On March 1, 2012, the Internet was up in arms about a court case decision on February 29th that gave the police the right to search a cell phone without issuing a warrant. Over a month and a half later, the discussion has died down and not much is being said about the ruling.
Law enforcement authorities had reason to believe that Abel Forez-Lopez was a supplier of illegal drugs to another drug dealer, who in turn had a customer who was a paid police informant. During the delivery of the drugs, police arrested Lopez and his accomplices, seizing the cell phone he had on his person and another two left in his vehicle.
At the scene of the drug sale, an officer searched each cell phone for its number, which the government later used to subpoena three months of call history from the telephone company. The data from the call history included calls between Lopez, the dealers and other conspirators. At trial the government sought to introduce the call history from the phones into evidence.
Lopez’s attorney argued any information gathered from the cell phones was an unwarranted illegal search and should be inadmissible in court. The officers said the reason for the immediate search was because they felt the phone data could be remotely wiped and didn’t want to lose any potential evidence that might be crucial to their case.
In his final decision, Judge Richard Posner, decided the evidence was admissible because the search of the cell phone was limited to finding its number and not a search of the contents. He also wrote that obtaining the information from the phone company was not considered a search because by subscribing to the wireless service, the user is deemed to surrender any privacy interest he may have had in his phone number.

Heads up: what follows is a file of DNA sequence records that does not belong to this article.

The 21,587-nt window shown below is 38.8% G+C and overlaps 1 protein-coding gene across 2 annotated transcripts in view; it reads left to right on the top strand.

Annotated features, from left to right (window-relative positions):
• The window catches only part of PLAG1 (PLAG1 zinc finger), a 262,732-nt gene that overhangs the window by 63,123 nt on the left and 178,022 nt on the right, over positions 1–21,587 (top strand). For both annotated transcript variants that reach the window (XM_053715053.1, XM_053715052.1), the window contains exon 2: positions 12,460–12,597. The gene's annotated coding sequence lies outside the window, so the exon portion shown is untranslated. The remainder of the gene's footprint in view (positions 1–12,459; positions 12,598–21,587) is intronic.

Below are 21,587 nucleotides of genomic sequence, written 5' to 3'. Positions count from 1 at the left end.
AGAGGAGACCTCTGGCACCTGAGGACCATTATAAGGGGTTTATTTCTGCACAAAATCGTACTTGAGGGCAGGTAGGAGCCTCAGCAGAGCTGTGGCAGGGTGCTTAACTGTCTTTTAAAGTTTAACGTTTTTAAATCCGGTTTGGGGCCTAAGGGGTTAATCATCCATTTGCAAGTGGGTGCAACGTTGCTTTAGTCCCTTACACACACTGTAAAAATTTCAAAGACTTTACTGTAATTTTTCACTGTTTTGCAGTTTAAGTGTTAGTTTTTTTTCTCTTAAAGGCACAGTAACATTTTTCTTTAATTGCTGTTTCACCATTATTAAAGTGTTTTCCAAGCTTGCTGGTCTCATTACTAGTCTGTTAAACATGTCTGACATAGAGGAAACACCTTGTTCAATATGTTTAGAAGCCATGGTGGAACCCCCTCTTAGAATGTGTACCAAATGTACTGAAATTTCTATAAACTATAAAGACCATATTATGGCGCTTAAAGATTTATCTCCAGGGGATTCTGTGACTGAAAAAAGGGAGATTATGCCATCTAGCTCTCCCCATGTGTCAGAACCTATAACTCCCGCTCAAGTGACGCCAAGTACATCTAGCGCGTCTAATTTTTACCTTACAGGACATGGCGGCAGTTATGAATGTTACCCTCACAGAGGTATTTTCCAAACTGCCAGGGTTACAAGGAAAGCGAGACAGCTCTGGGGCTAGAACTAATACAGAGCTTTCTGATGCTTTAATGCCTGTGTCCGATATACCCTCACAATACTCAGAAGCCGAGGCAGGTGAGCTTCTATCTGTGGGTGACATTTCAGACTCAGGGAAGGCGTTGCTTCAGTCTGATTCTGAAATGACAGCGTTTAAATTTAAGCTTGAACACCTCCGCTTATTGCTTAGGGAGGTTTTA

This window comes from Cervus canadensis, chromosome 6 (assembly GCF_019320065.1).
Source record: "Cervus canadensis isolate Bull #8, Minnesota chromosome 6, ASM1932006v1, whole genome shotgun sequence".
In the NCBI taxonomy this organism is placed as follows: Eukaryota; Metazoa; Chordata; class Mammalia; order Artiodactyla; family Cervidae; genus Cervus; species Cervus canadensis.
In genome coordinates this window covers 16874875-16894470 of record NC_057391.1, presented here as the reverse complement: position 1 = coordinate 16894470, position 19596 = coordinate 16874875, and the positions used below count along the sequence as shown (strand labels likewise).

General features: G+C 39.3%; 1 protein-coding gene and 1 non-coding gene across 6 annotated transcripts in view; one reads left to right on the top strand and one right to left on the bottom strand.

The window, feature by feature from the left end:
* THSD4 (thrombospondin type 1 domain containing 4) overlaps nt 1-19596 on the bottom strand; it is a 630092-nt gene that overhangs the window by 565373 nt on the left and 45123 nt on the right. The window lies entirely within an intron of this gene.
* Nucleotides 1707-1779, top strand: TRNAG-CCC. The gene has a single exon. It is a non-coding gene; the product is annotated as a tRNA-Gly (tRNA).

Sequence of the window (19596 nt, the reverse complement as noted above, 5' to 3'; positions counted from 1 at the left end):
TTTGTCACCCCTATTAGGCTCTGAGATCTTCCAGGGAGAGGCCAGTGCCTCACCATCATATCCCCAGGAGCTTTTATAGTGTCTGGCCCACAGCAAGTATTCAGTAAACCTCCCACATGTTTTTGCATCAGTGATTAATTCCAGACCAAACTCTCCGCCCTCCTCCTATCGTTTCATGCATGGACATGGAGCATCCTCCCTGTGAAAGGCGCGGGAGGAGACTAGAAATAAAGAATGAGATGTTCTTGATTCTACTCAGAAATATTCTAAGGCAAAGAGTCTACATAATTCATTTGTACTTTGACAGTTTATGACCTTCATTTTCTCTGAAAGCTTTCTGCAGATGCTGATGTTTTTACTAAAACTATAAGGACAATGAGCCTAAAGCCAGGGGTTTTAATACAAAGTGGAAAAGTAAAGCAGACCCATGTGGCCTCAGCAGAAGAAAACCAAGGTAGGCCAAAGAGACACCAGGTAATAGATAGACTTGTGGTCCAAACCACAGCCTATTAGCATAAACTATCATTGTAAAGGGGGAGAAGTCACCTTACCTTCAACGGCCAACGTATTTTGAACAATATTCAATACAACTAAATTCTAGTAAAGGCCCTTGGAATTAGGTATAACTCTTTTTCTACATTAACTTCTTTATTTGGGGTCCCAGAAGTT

Are You Worried?
I wondered whether this was something to get excited over and at first I thought it was. But after reading through the judge’s decision, I can see why the discussion has died down. Technology is constantly forcing us to look at certain situations in a new light. If the search of the phone would have gone deeper (files, apps, etc.), I would certainly have an issue with the decision and how searches of this manner could be abused. The officers seemed to have collected enough evidence before the arrest and the fact that they knew to search only for the numbers, leaves me to believe they knew what they were doing.
So what do you think? Should we be worried about our privacy and law enforcement asking to search our mobile devices?
Read the court’s final decision here.